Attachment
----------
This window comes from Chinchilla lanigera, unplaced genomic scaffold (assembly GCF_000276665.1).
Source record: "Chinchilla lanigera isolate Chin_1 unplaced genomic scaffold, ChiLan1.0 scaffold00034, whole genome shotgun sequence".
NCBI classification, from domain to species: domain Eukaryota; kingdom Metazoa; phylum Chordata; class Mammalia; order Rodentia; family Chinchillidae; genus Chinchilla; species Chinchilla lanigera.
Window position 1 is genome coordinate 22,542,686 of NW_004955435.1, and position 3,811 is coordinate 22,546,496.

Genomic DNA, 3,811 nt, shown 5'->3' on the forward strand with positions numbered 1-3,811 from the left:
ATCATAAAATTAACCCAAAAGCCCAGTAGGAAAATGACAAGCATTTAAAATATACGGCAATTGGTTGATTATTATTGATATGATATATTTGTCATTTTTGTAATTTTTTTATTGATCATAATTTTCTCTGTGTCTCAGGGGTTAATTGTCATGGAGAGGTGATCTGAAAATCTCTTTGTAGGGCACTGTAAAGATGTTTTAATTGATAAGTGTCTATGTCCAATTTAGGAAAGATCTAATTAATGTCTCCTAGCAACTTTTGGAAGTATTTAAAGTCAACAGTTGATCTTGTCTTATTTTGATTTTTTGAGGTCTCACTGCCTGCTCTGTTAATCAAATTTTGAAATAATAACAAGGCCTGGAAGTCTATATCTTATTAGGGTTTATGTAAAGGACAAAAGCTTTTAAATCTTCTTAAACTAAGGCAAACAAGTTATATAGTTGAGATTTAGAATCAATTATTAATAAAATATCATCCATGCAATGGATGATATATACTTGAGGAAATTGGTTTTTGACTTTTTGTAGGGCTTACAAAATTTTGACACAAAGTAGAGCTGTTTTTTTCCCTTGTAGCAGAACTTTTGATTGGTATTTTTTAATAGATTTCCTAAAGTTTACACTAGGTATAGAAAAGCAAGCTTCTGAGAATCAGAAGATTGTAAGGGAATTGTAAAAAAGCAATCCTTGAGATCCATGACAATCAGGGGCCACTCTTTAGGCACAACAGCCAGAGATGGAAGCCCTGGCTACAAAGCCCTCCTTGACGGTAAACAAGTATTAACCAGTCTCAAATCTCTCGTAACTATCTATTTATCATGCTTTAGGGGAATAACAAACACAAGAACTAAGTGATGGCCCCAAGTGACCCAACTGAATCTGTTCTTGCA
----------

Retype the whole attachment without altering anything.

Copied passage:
This window comes from Chinchilla lanigera, unplaced genomic scaffold (assembly GCF_000276665.1).
Source record: "Chinchilla lanigera isolate Chin_1 unplaced genomic scaffold, ChiLan1.0 scaffold00034, whole genome shotgun sequence".
NCBI classification, from domain to species: domain Eukaryota; kingdom Metazoa; phylum Chordata; class Mammalia; order Rodentia; family Chinchillidae; genus Chinchilla; species Chinchilla lanigera.
Window position 1 is genome coordinate 22,542,686 of NW_004955435.1, and position 3,811 is coordinate 22,546,496.

Genomic DNA, 3,811 nt, shown 5'->3' on the forward strand with positions numbered 1-3,811 from the left:
ATCATAAAATTAACCCAAAAGCCCAGTAGGAAAATGACAAGCATTTAAAATATACGGCAATTGGTTGATTATTATTGATATGATATATTTGTCATTTTTGTAATTTTTTTATTGATCATAATTTTCTCTGTGTCTCAGGGGTTAATTGTCATGGAGAGGTGATCTGAAAATCTCTTTGTAGGGCACTGTAAAGATGTTTTAATTGATAAGTGTCTATGTCCAATTTAGGAAAGATCTAATTAATGTCTCCTAGCAACTTTTGGAAGTATTTAAAGTCAACAGTTGATCTTGTCTTATTTTGATTTTTTGAGGTCTCACTGCCTGCTCTGTTAATCAAATTTTGAAATAATAACAAGGCCTGGAAGTCTATATCTTATTAGGGTTTATGTAAAGGACAAAAGCTTTTAAATCTTCTTAAACTAAGGCAAACAAGTTATATAGTTGAGATTTAGAATCAATTATTAATAAAATATCATCCATGCAATGGATGATATATACTTGAGGAAATTGGTTTTTGACTTTTTGTAGGGCTTACAAAATTTTGACACAAAGTAGAGCTGTTTTTTTCCCTTGTAGCAGAACTTTTGATTGGTATTTTTTAATAGATTTCCTAAAGTTTACACTAGGTATAGAAAAGCAAGCTTCTGAGAATCAGAAGATTGTAAGGGAATTGTAAAAAAGCAATCCTTGAGATCCATGACAATCAGGGGCCACTCTTTAGGCACAACAGCCAGAGATGGAAGCCCTGGCTACAAAGCCCTCCTTGACGGTAAACAAGTATTAACCAGTCTCAAATCTCTCGTAACTATCTATTTATCATGCTTTAGGGGAATAACAAACACAAGAACTAAGTGATGGCCCCAAGTGACCCAACTGAATCTGTTCTTGCA